Get Real: The Prerequisite to Good Technical Writing

by J. M. Haile

The great enemy of clear language is insincerity. When there is a gap between one's real and one's declared aims . . .

George Orwell, "Politics and the English Language" (essay), 1946.


Above all, technical writing must be clear, but clear writing does not happen by accident. If clear communication is not at the front of the writer's mind, then clear communication will not be achieved. This is not to say that the writing should be an end in itself—writing merely for the sake of writing—but it does require that the writer believe that the ultimate goal will be best served by communicating clearly and concisely.

Most bad technical writing is created because writers have aims other than to communicate:

  1. Shoddy operating manuals, users manuals, and software documentation are created because the writers need to complete an onerous task, not because they aim to help readers take advantage of technology.
  2. Muddled progress reports and project reports are written to satisfy the demands of management, not to clarify what has been done, what needs attention, and what remains to be accomplished.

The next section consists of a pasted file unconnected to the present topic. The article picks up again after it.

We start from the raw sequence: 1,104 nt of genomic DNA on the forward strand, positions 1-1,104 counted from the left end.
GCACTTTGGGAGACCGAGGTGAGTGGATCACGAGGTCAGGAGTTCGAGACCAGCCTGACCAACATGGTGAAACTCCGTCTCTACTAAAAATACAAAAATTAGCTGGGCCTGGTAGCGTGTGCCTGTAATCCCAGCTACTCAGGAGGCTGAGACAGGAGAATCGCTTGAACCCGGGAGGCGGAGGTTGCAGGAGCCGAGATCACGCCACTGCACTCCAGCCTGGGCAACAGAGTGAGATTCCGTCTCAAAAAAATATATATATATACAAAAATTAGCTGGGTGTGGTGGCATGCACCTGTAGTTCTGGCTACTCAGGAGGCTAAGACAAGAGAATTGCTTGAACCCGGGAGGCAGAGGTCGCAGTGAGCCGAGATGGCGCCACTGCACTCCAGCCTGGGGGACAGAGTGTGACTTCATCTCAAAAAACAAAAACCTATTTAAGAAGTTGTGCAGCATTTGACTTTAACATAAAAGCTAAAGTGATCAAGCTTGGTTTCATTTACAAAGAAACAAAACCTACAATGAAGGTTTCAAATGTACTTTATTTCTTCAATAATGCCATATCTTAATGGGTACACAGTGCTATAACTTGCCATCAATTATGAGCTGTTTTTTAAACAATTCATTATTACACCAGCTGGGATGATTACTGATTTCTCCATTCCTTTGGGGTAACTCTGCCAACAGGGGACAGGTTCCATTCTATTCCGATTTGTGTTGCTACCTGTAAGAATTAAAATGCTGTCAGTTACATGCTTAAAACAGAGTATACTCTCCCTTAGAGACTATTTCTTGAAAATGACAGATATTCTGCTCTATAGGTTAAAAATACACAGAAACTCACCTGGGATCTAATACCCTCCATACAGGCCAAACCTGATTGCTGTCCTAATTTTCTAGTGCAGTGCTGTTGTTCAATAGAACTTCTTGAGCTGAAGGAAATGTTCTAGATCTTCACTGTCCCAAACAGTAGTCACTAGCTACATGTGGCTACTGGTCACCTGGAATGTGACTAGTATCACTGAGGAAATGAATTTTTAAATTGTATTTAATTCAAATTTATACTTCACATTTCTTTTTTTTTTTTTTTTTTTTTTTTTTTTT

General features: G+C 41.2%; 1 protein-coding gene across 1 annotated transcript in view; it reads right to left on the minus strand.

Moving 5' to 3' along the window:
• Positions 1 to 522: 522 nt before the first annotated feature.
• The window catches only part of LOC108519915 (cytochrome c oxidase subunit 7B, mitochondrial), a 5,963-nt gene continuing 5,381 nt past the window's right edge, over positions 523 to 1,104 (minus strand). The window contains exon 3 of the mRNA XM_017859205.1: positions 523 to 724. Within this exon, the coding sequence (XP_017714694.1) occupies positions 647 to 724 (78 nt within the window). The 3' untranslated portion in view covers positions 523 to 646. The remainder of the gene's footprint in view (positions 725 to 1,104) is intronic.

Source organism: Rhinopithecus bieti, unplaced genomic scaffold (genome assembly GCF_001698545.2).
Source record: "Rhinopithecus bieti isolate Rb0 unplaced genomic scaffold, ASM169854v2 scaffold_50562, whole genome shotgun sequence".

3. Obscure journal articles are written to enhance resumes and reputations, not to add techniques and knowledge to the technical literature.
  4. Confusing and misleading grant proposals are written to get funding, not to communicate a substantial plan for meaningful research.

Too often, bad writing is a habit learned and perfected in school. Students write term papers, lab reports, and theses to earn grades and degrees when they should be using writing to clarify thought and communicate. Here are some possible reasons for such misplaced emphasis.

  1. Many students do not appreciate that their writing will actually be read and interpreted by others. What is the source of such an attitude? In some cases, the students themselves read little or find little meaning in the things they do read. In other cases, they place little value in their writing—it's simply another exercise to be endured, not an opportunity for growth and learning.
  2. Often lab reports and theses are viewed as afterthoughts: the primary objective is to collect data and interpret that data, while the reporting of results is deemed inconsequential. But data and interpretations of data remain meaningless until they are communicated. Such attitudes are often passed tacitly to students from their instructors—instructors who overly emphasize apparatus, experimental technique, and analysis while giving short shrift to communicating results.
  3. Writing is just too darn hard; and indeed clear writing, like any worthwhile pursuit, demands perseverance and practice.

But in any event, it is wasted effort to try to teach the mechanics of good technical writing until students have closed the "sincerity gap." The rules of grammar and guidelines for style are irrelevant unless the student has clarity of purpose. The student must believe in the writing—that it has value and meaning, that it will be read and interpreted by others, that writing clearly can contribute to their own growth and enhance their own technical skills. Otherwise, they are only going through the motions, with their minds preoccupied by other things.